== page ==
“He was stabbed from the front. One strike to the heart. Quick and clean. One of his epaulets was torn off in a quick, brutal struggle and a button was missing.”
“Was the killer marked by the guard?” Emma asked.
“Possibly. There was blood on one hand, but it may have been the guard’s.”
“Did they find either the epaulet or the button?”
“No. If they weren’t lost amid the piles of baggage, then the killer must have taken them with him. Possibly accidentally. If this was deliberate, it sounds like the anarchists. I can’t think of anyone else wanting this type of souvenir,” Blackford replied.
“What about blood? Shouldn’t the killer have ended up all bloody?” I tried to picture the scene. Someone in the railway station or on a train should have noticed blood on a passenger.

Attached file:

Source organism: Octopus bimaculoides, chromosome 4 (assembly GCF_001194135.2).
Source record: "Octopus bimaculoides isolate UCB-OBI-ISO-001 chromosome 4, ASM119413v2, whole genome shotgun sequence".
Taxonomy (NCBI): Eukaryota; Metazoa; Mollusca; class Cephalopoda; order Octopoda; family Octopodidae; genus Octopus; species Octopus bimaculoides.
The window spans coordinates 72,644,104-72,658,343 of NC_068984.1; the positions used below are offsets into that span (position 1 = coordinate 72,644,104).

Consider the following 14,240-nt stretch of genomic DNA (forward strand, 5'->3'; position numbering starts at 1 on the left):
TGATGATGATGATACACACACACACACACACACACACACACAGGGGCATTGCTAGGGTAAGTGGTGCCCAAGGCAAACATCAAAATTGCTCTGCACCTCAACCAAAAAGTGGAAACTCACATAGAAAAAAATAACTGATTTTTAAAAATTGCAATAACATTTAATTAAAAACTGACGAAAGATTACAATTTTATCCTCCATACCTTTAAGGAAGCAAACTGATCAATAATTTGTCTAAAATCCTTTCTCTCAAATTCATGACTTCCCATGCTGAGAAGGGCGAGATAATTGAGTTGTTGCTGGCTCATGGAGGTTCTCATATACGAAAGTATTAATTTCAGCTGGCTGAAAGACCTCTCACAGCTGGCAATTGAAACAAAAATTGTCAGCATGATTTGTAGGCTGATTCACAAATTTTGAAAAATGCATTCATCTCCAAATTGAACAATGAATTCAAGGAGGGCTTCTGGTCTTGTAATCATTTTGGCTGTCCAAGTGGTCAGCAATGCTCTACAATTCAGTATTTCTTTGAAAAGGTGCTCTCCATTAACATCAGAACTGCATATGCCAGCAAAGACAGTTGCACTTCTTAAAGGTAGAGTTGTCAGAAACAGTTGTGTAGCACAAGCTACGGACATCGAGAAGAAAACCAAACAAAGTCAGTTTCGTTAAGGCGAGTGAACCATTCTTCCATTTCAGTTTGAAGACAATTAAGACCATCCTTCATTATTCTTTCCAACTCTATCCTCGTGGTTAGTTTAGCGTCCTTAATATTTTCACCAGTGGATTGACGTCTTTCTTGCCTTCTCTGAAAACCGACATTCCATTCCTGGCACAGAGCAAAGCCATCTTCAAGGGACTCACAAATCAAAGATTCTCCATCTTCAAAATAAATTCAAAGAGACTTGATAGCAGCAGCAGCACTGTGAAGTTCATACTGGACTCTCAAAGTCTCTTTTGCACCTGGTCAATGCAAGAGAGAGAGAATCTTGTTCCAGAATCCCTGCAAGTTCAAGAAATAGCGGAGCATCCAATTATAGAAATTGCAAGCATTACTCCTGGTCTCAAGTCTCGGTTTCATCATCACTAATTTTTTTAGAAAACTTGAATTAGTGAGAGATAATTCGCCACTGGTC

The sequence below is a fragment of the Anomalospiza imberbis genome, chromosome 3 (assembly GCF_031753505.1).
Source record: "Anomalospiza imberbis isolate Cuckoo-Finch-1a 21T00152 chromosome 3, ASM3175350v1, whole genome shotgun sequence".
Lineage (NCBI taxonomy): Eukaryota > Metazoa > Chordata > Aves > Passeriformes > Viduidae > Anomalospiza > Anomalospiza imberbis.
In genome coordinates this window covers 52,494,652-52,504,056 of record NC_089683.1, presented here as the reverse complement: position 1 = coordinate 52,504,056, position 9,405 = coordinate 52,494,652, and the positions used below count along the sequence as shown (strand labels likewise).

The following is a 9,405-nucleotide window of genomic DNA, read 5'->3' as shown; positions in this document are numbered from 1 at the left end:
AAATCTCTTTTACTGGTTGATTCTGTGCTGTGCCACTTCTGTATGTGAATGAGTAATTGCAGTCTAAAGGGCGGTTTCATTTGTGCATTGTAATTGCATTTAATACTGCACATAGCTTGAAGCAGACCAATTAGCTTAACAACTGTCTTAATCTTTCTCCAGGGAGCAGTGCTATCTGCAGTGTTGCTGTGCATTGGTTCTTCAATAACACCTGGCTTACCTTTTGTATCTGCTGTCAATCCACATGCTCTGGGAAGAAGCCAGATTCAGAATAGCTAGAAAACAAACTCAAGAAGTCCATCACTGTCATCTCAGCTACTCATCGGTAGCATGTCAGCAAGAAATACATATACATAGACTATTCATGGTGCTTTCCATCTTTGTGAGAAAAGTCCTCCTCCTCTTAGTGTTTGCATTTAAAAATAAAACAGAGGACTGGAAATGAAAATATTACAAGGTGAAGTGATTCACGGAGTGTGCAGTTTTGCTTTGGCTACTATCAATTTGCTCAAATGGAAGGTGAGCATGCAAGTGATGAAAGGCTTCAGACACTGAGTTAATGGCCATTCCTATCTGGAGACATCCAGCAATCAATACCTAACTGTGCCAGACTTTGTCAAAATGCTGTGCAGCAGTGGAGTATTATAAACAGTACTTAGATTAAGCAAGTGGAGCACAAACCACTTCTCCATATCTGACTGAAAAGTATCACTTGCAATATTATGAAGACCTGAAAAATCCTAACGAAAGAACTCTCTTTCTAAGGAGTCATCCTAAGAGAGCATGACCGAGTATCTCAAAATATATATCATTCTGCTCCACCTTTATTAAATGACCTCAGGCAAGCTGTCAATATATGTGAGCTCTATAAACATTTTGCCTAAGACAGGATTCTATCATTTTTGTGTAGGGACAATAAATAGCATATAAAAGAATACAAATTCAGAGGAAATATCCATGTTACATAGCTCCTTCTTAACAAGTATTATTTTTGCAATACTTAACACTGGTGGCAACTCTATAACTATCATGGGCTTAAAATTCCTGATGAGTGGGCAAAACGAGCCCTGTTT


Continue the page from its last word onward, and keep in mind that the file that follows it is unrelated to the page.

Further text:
“There was a pool around the guard on the floor of the railway carriage, but his uniform may have kept the killer from being sprayed with it. Russian uniforms are thick. When he was found, there was more blood on the inside of his coat than the outside. His tunic was soaked with his blood.”
I studied Blackford after he told us this last piece of information. “So the blade was long?”
“Long and thin. Easily hidden.”
“Someone obviously came prepared to kill. I wonder if he came up on the London train.” I glanced at Blackford to see if he was thinking the same thing I was.
He shuddered. “Otherwise, the murderer had been in Balmoral with the queen.”
“Were any tickets sold at that station in Yorkshire for either train? Or after they left, did the conductors find any passengers without a ticket?” The killer had to go somewhere after the murder. If he came up from London and wanted to go back there . . .